“A federal court sitting in diversity must apply the forum state’s choice of law rules.” Jorgensen v. Cassiday, 320 F.3d 906, 913 (9th Cir. 2003) (citing Klaxon Co. v. Stentor Elec. Mfg. Co., 313 U.S. 487 (1941)). Arizona law provides that the statute of limitations for a breach of contract action is six years. Ariz. Rev. Stat. § 12-548. The statute of limitations may be equitably tolled. “The equitable tolling doctrine is rooted in a number of common law exceptions to statutes of limitations, including: defendant’s fraudulent concealment of a cause of action; defendant’s inducement of plaintiff not to sue; disability of the suing party; and delays due to war.” Hosogai v. Kadota, 700 P.2d 1327, 1331 (Ariz. 1985) (citations omitted), superseded by statute as stated in Jepson v. New, 792 P.2d 728 (Ariz. 1990). Thus, “[u]nder equitable tolling, plaintiffs may sue after the statutory time period for filing a complaint has expired if they have been prevented from filing in a timely manner due to sufficiently inequitable circumstances.” McCloud v. Arizona Dept. of Public Safety, 170 P.3d 691, 696 (Ariz.Ct.App. 2007) (citation and internal quotation marks omitted). However, equitable tolling is applied sparingly and only under extraordinary circumstances. Id. at 697-98.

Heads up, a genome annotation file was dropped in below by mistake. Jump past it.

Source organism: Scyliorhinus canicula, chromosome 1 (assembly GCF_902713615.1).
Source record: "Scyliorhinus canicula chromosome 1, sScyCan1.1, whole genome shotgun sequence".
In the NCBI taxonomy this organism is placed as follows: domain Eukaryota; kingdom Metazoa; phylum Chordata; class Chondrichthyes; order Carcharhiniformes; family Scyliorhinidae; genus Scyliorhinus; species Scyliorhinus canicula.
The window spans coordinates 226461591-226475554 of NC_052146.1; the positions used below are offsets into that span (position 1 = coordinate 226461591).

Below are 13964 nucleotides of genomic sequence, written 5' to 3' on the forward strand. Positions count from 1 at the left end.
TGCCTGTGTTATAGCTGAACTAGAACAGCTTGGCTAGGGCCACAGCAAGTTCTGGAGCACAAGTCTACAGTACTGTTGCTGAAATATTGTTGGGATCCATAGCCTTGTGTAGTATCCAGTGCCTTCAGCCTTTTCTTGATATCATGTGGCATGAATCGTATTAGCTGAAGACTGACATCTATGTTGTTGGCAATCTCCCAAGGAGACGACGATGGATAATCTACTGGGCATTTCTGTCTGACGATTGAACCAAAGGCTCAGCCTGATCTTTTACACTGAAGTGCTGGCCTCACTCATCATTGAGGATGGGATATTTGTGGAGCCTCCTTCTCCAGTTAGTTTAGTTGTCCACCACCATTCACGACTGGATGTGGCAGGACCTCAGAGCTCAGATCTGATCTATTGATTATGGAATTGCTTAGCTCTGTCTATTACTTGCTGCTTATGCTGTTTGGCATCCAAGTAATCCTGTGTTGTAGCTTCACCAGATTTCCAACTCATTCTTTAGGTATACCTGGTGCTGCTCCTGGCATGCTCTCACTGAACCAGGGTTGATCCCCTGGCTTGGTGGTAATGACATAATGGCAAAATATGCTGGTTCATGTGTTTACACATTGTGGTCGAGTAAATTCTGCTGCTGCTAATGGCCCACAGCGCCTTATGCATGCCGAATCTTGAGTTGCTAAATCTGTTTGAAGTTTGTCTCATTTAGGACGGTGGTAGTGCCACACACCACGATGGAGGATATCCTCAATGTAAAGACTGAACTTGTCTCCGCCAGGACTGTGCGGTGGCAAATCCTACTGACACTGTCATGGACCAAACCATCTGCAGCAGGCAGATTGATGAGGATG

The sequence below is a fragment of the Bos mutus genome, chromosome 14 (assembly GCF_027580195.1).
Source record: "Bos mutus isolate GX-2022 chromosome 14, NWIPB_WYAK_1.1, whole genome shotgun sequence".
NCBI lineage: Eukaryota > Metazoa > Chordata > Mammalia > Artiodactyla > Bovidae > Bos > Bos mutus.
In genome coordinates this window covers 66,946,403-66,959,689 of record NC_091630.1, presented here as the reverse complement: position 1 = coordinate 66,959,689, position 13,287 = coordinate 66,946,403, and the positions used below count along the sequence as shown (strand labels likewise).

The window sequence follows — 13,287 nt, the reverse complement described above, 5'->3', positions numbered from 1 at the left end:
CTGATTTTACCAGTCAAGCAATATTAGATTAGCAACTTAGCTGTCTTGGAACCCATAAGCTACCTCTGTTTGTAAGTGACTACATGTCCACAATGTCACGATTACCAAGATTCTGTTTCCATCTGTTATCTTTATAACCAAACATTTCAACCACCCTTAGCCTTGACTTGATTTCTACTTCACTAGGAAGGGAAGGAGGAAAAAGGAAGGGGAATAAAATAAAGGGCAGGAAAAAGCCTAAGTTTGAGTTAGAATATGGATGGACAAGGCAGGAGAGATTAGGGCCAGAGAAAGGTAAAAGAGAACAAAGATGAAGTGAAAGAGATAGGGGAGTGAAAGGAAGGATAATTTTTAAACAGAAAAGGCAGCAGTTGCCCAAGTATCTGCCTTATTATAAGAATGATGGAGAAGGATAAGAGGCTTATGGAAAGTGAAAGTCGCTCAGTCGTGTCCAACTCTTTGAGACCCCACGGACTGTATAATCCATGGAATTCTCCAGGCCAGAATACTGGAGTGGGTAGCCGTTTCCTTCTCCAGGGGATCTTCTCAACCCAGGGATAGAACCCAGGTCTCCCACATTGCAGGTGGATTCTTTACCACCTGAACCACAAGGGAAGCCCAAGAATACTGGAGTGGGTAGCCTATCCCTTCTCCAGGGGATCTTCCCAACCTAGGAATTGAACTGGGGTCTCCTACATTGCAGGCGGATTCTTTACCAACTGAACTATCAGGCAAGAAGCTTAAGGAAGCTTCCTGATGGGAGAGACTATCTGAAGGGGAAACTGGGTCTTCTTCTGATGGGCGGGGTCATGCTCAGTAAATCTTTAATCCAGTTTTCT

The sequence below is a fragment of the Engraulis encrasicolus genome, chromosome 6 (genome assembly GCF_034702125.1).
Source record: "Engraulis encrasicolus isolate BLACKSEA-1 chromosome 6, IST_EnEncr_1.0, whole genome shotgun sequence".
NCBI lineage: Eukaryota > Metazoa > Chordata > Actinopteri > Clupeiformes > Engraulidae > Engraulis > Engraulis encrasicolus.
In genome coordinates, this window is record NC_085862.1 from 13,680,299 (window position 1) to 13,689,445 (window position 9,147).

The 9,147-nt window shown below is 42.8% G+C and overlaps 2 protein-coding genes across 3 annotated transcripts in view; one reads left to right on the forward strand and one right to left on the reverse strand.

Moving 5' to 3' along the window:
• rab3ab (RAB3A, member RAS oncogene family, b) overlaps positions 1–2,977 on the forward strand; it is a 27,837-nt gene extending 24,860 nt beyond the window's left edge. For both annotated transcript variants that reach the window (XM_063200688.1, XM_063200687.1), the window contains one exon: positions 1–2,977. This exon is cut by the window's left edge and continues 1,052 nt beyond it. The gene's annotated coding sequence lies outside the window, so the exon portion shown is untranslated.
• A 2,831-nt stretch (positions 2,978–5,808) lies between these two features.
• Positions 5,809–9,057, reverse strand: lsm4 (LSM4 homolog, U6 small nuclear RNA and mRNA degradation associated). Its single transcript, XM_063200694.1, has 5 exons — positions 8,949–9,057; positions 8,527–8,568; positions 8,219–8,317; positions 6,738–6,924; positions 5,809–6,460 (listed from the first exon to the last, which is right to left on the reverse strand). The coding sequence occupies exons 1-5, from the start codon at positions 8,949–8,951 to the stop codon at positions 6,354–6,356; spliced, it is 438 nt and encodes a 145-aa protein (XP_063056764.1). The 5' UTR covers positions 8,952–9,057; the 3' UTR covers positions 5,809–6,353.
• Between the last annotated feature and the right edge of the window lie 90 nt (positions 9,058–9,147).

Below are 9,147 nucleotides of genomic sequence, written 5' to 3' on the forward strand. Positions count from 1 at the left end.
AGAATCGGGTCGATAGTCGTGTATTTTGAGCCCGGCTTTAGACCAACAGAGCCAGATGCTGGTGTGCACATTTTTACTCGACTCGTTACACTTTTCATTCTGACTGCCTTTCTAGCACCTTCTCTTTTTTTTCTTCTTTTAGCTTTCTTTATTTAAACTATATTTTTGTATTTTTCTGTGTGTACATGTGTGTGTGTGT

The Court finds that the latest date on which Plaintiff’s breach of contract claim began to accrue is the date Plaintiff learned that he failed the February 2003 Arizona bar examination. Gust, Rosenfeld & Henderson v. Prudential Ins. Co of America, 898 P.2d 964, 966-67 (Ariz. 1995) (holding that discovery rule applies to breach of contract claims; under the discovery rule, “a plaintiff’s cause of action does not accrue until the plaintiff knows or, in the exercise of reasonable diligence, should know the facts underlying the cause”). While the Complaint (Doc. 1) does not indicate when Plaintiff received his bar examination results, the Arizona Supreme Court releases the results of the February bar examination in May of the same year.[3] See Bar Briefs, Arizona Attorney, 34-MAR Ariz. Att’y 41, 42 (March 1998) (“Results for February examinees are released in early May, while July examinees are advised in early October”). The Court therefore deems May 2003 as the date Plaintiff was notified of his results of the February 2003 bar examination. Accordingly, at the latest, the six-year statute of limitations applicable to Plaintiff’s breach of contract claim began to run in May 2003 and expired in May 2009. This renders Plaintiff’s August 2015 Complaint (Doc. 1) untimely by over six years as to Count One.